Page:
Logistics in cities, the challenge of last-mile delivery

Category |Market Commentary
Author |Karl Chammas

“Every week until 2050, one million people will be added to our cities”, says Geoffrey West, a renowned scientist who studies the behavior and development of cities. Increase in the urban population is going to affect the whole society and, more particularly, the transportation of goods within cities. Accelerating urbanisation greatly impacts consumers’ practices and fuels the development of e-commerce. Deliveries to end customers have thus become a key challenge for urban planners and logistics providers. This challenge is referred to as “last-mile logistics” or the “last-mile problem”, where “last mile” refers to the last leg of whole supply chain process, as goods are sent out from a transportation hub to the end-user.
What challenges are posed by today’s consumers behavior? What is their impact on today’s cities logistical organisation? These are unprecendented shifts that ones needs to analyse in order to identify future trends that will affect commercial real estate.

Consumers’ behavior trending towards an era of high quality and bespoke service

Consumer behavior habits are very much impacted by the fast emergence of new technologies. Consumers are using less traditional channels while digital technology and innovation are rapidly altering consumers’ habits. E-commerce shopping allows customers to instantly compare several offers at the same time without moving from their home or office and home deliver the product to the opposite side of the world.

E-commerce is nowadays a solicited retail channel by business owners as this service helps enhancing revenues, if efficiently managed. As customer relationships are becoming so critical, last-mile distributions turn out to be a vital part of the global supply chain. Consumers’ expectations regarding delivery services have significantly increased: they are more demanding not only in terms of quality of products, but also in terms of level of supply (product differentiation, customization) as well as delivery time (same day delivery service).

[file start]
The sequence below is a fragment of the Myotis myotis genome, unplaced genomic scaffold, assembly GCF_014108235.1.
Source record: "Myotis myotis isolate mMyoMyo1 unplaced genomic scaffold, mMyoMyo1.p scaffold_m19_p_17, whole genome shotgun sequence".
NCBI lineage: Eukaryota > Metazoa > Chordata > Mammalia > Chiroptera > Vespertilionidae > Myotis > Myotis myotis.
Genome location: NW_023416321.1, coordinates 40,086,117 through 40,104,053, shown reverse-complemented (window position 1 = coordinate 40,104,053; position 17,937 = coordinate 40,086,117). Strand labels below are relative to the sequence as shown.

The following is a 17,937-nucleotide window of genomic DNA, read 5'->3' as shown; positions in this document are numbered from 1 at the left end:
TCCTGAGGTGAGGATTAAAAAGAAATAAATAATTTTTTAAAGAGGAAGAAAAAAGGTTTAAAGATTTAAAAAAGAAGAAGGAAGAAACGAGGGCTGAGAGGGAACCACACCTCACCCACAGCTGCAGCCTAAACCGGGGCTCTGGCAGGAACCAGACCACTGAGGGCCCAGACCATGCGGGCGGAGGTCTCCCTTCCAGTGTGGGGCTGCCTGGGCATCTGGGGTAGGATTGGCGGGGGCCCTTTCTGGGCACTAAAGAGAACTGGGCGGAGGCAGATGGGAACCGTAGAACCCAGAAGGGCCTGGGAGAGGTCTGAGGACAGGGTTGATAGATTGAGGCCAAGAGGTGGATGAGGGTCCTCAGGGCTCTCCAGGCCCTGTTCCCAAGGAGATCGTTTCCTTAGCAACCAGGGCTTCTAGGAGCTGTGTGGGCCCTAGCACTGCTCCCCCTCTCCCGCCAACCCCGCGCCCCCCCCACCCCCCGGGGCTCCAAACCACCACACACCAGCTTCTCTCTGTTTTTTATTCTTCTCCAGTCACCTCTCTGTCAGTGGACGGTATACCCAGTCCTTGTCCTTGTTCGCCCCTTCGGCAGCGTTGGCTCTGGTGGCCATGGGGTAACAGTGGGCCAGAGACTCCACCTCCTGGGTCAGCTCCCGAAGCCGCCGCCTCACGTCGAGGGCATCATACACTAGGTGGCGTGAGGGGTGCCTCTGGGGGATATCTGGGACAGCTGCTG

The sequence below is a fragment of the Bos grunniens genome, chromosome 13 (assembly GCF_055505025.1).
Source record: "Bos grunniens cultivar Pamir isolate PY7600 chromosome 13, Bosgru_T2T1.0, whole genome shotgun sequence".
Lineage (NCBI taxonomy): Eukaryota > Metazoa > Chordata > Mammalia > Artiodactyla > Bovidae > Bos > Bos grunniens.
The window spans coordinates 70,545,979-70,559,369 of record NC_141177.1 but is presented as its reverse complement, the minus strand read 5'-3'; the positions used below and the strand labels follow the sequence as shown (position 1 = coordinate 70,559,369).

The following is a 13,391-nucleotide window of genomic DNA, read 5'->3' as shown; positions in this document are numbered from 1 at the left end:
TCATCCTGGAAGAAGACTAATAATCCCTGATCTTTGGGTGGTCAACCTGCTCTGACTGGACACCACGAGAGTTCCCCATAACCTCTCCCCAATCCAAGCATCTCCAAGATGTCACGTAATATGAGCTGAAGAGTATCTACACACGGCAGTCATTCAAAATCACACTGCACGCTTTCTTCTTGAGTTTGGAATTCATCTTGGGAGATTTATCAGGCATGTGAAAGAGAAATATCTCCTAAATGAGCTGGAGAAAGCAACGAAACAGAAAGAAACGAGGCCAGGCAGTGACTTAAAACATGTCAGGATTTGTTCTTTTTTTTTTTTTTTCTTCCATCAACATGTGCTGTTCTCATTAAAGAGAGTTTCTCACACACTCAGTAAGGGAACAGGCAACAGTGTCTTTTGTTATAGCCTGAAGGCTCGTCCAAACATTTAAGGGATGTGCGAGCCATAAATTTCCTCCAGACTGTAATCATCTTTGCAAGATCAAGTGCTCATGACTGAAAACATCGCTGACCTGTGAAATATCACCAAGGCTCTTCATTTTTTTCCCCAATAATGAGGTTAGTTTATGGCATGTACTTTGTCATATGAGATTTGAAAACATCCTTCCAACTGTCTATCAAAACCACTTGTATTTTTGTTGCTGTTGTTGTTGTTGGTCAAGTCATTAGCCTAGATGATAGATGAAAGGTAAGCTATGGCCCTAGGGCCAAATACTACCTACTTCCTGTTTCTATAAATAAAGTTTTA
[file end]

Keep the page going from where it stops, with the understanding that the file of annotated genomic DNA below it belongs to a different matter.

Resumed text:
Regardless of the sector they operate in (food, retail…), business owners try to explore opportunities by adding e-commerce and home deliveries to their service mix. Companies must therefore re-think and re-design their last leg delivery strategy to ensure that online services are at the same time agile and profitable for this service to be praised by consumers.

Congested infrastructure in cities fuels consumers’ demand for last-mile logistics solutions

Distribution of goods from warehouses located far from the cities outskirts has been increasingly challenging for delivery companies to efficiently deliver to end-customers. The last leg of the supply chain represents the less efficient and most costly part of the whole process, amounting to approximately 28% of the total transportation cost.

The disproportionate expense of the last mile delivery is caused by the difficulty of reaching end-customers, particularly in congested urban areas. The boom in e-commerce makes it even more difficult to distribute the package at a convenient time for both carrier and customer. All packages tend to be delivered at the end of the day, when customers have finally returned home, but also during rush hours period. The growing number of vehicles in urban areas implies increased congestion, while delayed deliveries have a detrimental impact on customer satisfaction. As a result, business owners have restructured their delivery strategy by integrating innovative logistical solutions to tackle this “last-mile” problem. These solutions aim at efficiently linking long-haul transport to short-distance deliveries to the final users.